Link

 

I enjoy reading Douglas Wilson as much as anyone, but Josh P. has a point.

Greg Linscott
Marshall, MN

josh p's picture

I am at work Tyler but if the above is not enough I can add some when I get home. Even the PCA has ruled that it's view of justification is unorthodox. So has the OPC.

TylerR's picture

Editor

I shall look into it. Thanks.

If anybody says Doug Wilson confuses the Gospel, then you are charging that he is a borderline, if not outright, false teacher. This is a serious charge which deserves substantiation. I am not in the same theological camp as Doug Wilson, but I have never considered him un-orthodox and had not run into anybody who did. I'll take a look and get back with my thoughts later this evening.

Tyler is a pastor in Olympia, WA and an Investigations Manager with a Washington State agency. He's the author of the book What's It Mean to Be a Baptist?

josh p's picture

I probably should have given more detail but I assumed that people knew enough about FV to see where I was coming from. I don't think saying that  to confuse the gospel is necessary a charge of heresy. A person can believe and teach the gospel but present it poorly at times to where it comes across incorrectly. I believe that this undergirds most of the Lordship debate. Some of it's most vocal opponents are reacting to some of Lordship's more imprecise gospel definitions.

 

Alex Guggenheim's picture

Three solid resources on the FV error:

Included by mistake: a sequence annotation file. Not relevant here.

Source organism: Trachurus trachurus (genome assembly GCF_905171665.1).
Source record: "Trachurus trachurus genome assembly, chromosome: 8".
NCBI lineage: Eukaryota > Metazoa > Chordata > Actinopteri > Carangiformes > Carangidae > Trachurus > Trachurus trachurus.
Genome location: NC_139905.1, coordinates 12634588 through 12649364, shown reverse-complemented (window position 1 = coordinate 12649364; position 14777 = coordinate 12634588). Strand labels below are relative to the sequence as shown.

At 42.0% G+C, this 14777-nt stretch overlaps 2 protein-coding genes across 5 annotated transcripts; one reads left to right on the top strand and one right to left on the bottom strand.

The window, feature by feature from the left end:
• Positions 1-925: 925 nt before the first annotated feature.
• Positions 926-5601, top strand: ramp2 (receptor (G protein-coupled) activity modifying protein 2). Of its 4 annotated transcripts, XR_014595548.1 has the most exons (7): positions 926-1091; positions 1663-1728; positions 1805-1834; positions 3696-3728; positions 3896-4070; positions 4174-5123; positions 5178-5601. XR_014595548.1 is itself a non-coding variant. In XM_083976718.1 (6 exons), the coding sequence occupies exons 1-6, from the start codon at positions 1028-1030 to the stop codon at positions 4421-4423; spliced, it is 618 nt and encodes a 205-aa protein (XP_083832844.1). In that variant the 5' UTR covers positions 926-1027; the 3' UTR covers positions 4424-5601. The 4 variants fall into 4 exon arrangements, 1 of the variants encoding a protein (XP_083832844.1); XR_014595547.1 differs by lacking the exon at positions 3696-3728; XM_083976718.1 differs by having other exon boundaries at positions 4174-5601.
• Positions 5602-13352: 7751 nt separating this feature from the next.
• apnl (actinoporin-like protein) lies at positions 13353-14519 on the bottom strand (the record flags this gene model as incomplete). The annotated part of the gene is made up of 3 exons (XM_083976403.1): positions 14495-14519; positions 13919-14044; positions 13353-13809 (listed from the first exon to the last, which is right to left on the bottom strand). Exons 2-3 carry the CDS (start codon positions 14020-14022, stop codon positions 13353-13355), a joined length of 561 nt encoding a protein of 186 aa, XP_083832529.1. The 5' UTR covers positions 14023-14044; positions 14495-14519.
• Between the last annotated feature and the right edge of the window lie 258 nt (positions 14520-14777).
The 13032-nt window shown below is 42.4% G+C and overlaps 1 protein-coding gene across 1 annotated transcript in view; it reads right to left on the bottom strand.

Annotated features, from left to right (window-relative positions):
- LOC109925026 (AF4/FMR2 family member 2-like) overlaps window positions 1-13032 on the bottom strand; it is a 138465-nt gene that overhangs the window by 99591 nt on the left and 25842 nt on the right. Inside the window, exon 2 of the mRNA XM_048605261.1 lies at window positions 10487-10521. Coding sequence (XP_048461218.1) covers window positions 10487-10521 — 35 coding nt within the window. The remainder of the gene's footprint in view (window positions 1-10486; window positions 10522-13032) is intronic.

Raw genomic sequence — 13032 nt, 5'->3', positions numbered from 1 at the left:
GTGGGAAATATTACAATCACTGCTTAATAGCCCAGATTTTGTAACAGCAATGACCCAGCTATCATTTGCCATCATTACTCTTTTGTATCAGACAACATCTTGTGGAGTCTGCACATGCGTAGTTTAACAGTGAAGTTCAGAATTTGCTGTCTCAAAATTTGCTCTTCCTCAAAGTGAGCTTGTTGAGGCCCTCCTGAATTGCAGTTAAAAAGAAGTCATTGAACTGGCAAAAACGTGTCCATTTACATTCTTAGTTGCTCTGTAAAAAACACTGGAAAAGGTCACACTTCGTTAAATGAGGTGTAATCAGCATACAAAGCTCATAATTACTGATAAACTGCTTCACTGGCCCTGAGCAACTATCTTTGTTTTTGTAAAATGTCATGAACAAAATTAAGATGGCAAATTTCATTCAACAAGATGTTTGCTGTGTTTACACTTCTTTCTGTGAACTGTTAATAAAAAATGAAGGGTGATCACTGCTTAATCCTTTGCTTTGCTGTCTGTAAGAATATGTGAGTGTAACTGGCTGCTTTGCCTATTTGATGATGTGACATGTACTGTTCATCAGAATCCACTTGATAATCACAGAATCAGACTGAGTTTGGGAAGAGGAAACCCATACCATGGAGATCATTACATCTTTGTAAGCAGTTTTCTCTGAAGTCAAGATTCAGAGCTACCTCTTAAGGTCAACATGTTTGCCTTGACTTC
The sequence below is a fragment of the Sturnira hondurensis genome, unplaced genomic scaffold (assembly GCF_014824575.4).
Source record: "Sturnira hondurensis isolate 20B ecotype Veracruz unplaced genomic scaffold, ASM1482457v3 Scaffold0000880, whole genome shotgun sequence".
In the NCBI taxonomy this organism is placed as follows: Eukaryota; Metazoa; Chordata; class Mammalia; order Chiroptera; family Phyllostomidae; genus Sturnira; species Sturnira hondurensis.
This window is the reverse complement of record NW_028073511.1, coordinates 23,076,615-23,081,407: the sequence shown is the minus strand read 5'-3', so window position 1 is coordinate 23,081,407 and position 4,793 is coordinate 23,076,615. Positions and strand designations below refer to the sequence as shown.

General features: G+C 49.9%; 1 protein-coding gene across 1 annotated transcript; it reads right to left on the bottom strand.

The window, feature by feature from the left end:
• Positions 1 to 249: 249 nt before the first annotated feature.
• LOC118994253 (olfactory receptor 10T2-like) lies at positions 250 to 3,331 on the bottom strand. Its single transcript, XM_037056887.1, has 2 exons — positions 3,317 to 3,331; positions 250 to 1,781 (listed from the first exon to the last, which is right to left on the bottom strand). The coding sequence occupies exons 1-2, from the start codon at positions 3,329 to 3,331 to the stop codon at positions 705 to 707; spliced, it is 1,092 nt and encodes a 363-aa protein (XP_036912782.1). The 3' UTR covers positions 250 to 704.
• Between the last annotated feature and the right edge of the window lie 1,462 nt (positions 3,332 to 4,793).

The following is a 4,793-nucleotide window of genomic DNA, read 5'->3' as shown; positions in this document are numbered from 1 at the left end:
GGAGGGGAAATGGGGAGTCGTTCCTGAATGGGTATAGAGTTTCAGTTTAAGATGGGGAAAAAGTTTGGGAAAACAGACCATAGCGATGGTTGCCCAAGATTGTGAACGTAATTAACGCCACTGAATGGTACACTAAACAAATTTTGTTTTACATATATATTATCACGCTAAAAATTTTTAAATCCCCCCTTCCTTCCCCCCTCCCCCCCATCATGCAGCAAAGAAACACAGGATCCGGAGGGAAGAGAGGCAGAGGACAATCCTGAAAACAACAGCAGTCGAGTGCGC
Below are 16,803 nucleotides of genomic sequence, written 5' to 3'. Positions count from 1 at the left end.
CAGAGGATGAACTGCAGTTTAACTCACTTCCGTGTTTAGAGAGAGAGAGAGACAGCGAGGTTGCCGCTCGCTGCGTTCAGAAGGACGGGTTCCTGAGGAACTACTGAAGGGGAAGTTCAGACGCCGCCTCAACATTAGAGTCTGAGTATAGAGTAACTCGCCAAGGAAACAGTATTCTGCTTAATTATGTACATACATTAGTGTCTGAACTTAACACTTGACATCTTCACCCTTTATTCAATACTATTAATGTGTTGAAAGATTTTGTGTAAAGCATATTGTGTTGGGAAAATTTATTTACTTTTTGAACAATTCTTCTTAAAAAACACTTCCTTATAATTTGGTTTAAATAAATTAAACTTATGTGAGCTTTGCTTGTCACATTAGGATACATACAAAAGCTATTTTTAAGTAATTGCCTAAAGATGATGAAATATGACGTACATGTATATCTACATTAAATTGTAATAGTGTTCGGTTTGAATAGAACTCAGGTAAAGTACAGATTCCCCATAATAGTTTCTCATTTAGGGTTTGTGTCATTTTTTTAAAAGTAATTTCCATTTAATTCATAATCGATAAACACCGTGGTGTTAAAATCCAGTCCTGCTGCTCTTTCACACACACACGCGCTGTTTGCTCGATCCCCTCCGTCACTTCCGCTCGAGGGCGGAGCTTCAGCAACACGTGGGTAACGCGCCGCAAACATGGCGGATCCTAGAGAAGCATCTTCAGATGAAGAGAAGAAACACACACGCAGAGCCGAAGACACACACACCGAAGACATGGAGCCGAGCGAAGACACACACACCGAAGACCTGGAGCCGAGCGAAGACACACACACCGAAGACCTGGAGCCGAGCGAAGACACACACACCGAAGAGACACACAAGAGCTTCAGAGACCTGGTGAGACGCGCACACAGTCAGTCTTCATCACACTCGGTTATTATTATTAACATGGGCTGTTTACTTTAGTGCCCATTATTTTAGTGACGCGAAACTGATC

Federal Vision: Heresy at the Root (David J. Engelsma is professor emeritus of theology at the Theological School of the Protestant Reformed Churches in Grandville, Michigan)

The Federal Vision / Auburn Ave. Heresy (the late Dr. John W. Robbins - YouTube)

Why Heretics Win Battles (the late Dr. John W. Robbins)

From the Why Heretics Win Battles essay:

Wilson imagines – he has a great imagination, which is why he is such an atrocious theologian – that Acts 2:39 promises salvation to the children of believers, but here is what the verse says: “For the promise [of the Holy Spirit] is to you and to your children, and to all who are afar off, as many as the Lord our God will call.” There are three recipients of the promise: “you,” “your children,” and “all who are afar off.” All three groups receive the same promise; children are not singled out for any special promises. So “all who are afar off” have the same promise of the Spirit as “your children.” Furthermore, the last clause of the verse, “as many as the Lord our God will call,” modifies and limits all three referents: “you, your children, and all who are afar off.” Therefore, the promise of the Holy Spirit is made only to the elect, not to all of Peter’s audience, nor to all their children, nor to all who are afar off, but only to as many as the Lord our God will call from all three groups. The promise is not to all that Peter addressed, nor to all their children (let alone to Wilson’s children), nor to all afar off, but only to the elect. The Jewish-pagan notion that salvation is received by genetic or ritual endowment (Wilson vacillates between two erroneous and conflicting opinions, that children of believers are born Christians, and that they are made Christians by baptism) is denied repeatedly by Scripture.